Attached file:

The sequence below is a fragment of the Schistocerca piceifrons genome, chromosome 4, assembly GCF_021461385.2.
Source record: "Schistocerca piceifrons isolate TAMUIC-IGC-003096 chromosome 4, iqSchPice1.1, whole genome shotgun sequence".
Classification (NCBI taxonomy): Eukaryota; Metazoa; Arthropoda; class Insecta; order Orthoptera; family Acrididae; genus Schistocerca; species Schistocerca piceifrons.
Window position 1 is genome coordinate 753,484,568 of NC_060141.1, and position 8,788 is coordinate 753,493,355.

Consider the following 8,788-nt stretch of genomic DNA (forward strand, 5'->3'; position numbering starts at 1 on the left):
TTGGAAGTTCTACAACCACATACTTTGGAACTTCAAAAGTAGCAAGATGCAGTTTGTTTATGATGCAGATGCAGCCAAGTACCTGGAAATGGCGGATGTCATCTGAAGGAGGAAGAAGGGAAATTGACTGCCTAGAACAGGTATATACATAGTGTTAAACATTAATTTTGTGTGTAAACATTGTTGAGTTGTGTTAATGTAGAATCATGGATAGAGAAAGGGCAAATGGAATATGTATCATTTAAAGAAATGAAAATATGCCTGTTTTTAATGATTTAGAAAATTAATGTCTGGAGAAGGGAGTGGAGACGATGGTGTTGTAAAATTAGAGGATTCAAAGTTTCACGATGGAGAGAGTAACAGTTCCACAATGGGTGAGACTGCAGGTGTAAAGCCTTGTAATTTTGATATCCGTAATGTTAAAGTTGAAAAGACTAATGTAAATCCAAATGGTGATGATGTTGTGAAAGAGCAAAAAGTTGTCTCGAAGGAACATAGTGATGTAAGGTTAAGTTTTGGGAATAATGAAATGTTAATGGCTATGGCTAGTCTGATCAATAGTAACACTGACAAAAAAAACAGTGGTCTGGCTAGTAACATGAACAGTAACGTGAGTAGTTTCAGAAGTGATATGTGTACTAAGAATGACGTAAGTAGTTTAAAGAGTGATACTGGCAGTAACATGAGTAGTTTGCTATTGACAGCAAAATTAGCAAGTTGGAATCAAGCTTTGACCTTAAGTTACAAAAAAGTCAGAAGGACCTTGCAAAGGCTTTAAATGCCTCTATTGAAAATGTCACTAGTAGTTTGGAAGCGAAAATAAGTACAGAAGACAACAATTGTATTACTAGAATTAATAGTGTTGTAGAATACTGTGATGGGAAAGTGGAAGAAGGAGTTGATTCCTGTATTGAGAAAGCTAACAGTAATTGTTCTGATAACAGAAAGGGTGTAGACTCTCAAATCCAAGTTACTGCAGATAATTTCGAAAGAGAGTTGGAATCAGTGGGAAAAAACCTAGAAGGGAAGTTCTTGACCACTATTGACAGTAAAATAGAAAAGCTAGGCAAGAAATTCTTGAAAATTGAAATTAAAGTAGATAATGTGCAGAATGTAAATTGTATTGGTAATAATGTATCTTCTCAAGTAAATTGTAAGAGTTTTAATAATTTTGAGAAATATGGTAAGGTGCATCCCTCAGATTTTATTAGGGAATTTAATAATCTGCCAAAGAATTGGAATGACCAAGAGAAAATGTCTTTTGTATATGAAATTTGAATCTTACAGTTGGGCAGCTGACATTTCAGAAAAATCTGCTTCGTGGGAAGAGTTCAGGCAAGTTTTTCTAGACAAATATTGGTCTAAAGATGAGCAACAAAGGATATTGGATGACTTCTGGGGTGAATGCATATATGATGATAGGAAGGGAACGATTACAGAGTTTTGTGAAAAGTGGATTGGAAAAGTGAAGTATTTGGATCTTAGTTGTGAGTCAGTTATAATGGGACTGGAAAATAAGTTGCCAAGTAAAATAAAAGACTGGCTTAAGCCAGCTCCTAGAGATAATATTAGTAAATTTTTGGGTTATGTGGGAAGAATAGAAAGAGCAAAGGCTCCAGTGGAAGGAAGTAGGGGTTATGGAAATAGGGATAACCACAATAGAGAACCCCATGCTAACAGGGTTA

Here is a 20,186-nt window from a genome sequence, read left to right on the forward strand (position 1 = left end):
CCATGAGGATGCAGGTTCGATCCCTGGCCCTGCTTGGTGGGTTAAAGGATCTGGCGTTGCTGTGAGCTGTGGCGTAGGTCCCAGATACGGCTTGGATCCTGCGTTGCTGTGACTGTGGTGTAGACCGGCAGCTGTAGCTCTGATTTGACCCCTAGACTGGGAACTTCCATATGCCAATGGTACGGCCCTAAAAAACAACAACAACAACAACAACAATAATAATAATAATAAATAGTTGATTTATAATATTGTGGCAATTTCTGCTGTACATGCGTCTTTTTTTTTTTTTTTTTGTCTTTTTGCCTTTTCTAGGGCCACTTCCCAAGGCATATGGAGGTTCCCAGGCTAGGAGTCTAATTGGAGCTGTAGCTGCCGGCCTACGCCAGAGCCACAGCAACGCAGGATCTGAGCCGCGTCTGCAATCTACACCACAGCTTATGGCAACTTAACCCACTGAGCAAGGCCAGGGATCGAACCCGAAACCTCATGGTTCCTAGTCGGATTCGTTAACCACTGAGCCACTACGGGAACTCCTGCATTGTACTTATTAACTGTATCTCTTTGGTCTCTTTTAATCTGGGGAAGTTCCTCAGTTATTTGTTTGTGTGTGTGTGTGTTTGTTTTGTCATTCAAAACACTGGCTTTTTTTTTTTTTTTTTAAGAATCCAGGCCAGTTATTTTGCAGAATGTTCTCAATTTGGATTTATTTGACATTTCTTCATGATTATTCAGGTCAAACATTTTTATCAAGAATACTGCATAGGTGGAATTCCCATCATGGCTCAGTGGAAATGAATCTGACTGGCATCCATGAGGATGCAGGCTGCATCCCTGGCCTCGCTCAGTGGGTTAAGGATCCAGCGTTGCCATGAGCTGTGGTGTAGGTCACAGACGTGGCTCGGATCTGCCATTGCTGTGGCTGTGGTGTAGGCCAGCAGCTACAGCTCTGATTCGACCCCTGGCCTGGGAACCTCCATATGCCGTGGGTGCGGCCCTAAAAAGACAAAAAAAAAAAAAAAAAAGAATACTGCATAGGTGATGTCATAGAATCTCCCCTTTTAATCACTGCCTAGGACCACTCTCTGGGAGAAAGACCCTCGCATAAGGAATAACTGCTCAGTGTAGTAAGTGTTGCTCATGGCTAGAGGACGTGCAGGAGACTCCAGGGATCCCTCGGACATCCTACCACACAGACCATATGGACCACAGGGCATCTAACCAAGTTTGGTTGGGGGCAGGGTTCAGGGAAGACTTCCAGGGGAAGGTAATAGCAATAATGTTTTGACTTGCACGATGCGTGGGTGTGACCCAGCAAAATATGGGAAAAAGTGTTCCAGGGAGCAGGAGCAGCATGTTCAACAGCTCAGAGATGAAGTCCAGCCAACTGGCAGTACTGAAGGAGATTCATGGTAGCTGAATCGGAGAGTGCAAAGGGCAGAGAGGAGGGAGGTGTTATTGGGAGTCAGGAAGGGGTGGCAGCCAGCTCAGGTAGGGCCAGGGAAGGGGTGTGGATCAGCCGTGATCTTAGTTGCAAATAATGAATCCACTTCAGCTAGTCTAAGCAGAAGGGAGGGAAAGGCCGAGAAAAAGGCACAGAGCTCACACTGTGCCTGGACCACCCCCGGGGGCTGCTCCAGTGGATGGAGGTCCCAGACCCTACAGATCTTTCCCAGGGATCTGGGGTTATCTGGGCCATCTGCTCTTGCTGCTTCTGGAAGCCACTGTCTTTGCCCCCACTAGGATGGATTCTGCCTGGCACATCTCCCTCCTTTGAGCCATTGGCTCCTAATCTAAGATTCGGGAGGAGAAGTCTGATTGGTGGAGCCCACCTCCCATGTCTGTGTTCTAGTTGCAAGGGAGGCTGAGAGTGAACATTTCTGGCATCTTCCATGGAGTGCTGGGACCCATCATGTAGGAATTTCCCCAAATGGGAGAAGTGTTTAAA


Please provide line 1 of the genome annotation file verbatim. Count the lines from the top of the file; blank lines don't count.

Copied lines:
The sequence below is a fragment of the Schistocerca piceifrons genome, chromosome 4, assembly GCF_021461385.2.